Crime

KU woman accused of false rape report going to trial; judge denies motions to dismiss

A Douglas County judge Thursday denied two motions to dismiss and suppress portions of the case against a KU student accused of falsely reporting a rape to Lawrence police.

The case, which was brought in January, will go to trial Oct. 28. The woman faces up to 23 months in prison for three felony counts of making a false report.

The woman’s attorneys say she is innocent and has been mistreated by the Lawrence Police Department and the Douglas County District Attorney’s Office after she reported being raped by a friend of her ex-boyfriend in September 2018.

District Attorney Charles Branson says she fabricated the story out of regret and to get back at her ex-boyfriend. Text messages the woman sent the night of the incident indicated to police that the sex had been consensual, according to court documents.

The woman said in the court documents that the text messages were making light of the incident because she was not able to admit at that point that she had been raped.

The Star generally does not name possible victims of sexual assault or people accused of sexual assault if they have not been criminally charged.

At a hearing last week, her attorneys asked Judge Amy Hanley to dismiss two of the three counts brought against the woman, citing outrageous governmental conduct. And they asked that statements made when the woman was arrested be suppressed and not used in trial.

They argued that, after the woman made her initial report of sexual assault, police caused her to make the same report two more times in the course of the investigation. The judge ruled that police were working to investigate the crime, not add further charges.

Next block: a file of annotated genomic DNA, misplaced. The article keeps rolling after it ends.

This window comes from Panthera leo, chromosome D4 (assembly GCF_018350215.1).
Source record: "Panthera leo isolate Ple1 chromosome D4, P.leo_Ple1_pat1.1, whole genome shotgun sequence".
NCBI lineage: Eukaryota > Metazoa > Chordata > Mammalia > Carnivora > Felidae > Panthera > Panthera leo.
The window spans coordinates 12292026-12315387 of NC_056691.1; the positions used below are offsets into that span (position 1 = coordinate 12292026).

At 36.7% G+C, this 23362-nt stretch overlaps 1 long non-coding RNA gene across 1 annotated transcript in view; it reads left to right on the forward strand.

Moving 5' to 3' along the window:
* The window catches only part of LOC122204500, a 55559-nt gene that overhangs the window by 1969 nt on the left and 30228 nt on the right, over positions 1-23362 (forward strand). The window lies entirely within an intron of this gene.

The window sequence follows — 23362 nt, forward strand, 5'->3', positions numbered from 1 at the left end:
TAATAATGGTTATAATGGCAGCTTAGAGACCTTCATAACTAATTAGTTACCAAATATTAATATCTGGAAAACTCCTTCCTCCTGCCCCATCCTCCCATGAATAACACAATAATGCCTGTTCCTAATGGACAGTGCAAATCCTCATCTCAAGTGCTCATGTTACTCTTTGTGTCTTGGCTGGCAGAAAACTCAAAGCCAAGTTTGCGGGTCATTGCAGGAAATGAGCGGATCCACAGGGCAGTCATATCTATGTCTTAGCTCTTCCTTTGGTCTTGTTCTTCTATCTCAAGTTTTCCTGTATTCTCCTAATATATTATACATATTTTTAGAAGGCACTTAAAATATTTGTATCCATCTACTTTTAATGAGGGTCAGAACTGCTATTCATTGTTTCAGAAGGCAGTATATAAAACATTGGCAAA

The attorneys moved to suppress statements the woman made when she was arrested due to fifth and six amendment violations, but that motion was also denied. They argued that the detective interrogated the woman when he arrested her before reading her her Miranda rights.

The judge ruled that some of the statements were made after the woman had formally waived those rights. The questions posed by the detective prior to reading the defendant her rights, the judge said, did not constitute an interrogation and therefore did not violate the woman’s rights.

According to testimony and exhibits in last week’s hearing, the officer asked the woman if she would like to speak about the case. When she asked what he wanted her to say, he gave his opinion on the case and said he hoped for the truth.

The woman then said, “this happened,” referring to the alleged sexual assault.

The case is scheduled for a status hearing on Oct. 16. The trial is set to run from Oct. 28 to Nov. 1.

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Katie Bernard covers Kansas crime, cops and courts for the Kansas City Star. She joined the Star in May of 2019. Katie studied journalism and political science at the University of Kansas.
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